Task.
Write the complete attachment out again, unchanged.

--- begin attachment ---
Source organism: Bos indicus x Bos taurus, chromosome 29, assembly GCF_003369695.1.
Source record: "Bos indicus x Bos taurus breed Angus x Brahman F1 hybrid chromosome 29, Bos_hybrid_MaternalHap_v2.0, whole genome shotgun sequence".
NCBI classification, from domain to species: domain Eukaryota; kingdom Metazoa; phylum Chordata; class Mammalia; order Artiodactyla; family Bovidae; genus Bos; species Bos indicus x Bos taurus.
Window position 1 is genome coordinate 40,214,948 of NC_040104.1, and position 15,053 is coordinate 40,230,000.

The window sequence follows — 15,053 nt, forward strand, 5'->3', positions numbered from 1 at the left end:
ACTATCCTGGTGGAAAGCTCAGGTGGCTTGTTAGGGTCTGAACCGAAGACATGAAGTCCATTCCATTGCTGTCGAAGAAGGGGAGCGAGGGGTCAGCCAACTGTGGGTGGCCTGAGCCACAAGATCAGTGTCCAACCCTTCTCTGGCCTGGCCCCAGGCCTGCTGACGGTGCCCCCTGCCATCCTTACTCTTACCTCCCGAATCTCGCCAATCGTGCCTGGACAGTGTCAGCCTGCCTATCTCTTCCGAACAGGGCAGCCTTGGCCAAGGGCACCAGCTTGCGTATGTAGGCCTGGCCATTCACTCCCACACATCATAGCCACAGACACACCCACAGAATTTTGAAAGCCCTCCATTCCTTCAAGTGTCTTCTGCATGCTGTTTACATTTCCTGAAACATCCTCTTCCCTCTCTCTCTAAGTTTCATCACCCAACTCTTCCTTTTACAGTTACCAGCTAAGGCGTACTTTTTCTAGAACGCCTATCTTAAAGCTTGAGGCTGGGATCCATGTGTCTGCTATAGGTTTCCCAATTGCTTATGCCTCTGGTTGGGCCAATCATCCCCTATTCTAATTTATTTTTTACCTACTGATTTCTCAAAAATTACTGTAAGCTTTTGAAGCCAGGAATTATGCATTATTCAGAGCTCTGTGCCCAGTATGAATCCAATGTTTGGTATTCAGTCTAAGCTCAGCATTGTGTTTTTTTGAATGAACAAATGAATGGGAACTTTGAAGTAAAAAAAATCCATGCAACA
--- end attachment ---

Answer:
Source organism: Bos indicus x Bos taurus, chromosome 29, assembly GCF_003369695.1.
Source record: "Bos indicus x Bos taurus breed Angus x Brahman F1 hybrid chromosome 29, Bos_hybrid_MaternalHap_v2.0, whole genome shotgun sequence".
NCBI classification, from domain to species: domain Eukaryota; kingdom Metazoa; phylum Chordata; class Mammalia; order Artiodactyla; family Bovidae; genus Bos; species Bos indicus x Bos taurus.
Window position 1 is genome coordinate 40,214,948 of NC_040104.1, and position 15,053 is coordinate 40,230,000.

The window sequence follows — 15,053 nt, forward strand, 5'->3', positions numbered from 1 at the left end:
ACTATCCTGGTGGAAAGCTCAGGTGGCTTGTTAGGGTCTGAACCGAAGACATGAAGTCCATTCCATTGCTGTCGAAGAAGGGGAGCGAGGGGTCAGCCAACTGTGGGTGGCCTGAGCCACAAGATCAGTGTCCAACCCTTCTCTGGCCTGGCCCCAGGCCTGCTGACGGTGCCCCCTGCCATCCTTACTCTTACCTCCCGAATCTCGCCAATCGTGCCTGGACAGTGTCAGCCTGCCTATCTCTTCCGAACAGGGCAGCCTTGGCCAAGGGCACCAGCTTGCGTATGTAGGCCTGGCCATTCACTCCCACACATCATAGCCACAGACACACCCACAGAATTTTGAAAGCCCTCCATTCCTTCAAGTGTCTTCTGCATGCTGTTTACATTTCCTGAAACATCCTCTTCCCTCTCTCTCTAAGTTTCATCACCCAACTCTTCCTTTTACAGTTACCAGCTAAGGCGTACTTTTTCTAGAACGCCTATCTTAAAGCTTGAGGCTGGGATCCATGTGTCTGCTATAGGTTTCCCAATTGCTTATGCCTCTGGTTGGGCCAATCATCCCCTATTCTAATTTATTTTTTACCTACTGATTTCTCAAAAATTACTGTAAGCTTTTGAAGCCAGGAATTATGCATTATTCAGAGCTCTGTGCCCAGTATGAATCCAATGTTTGGTATTCAGTCTAAGCTCAGCATTGTGTTTTTTTGAATGAACAAATGAATGGGAACTTTGAAGTAAAAAAAATCCATGCAACA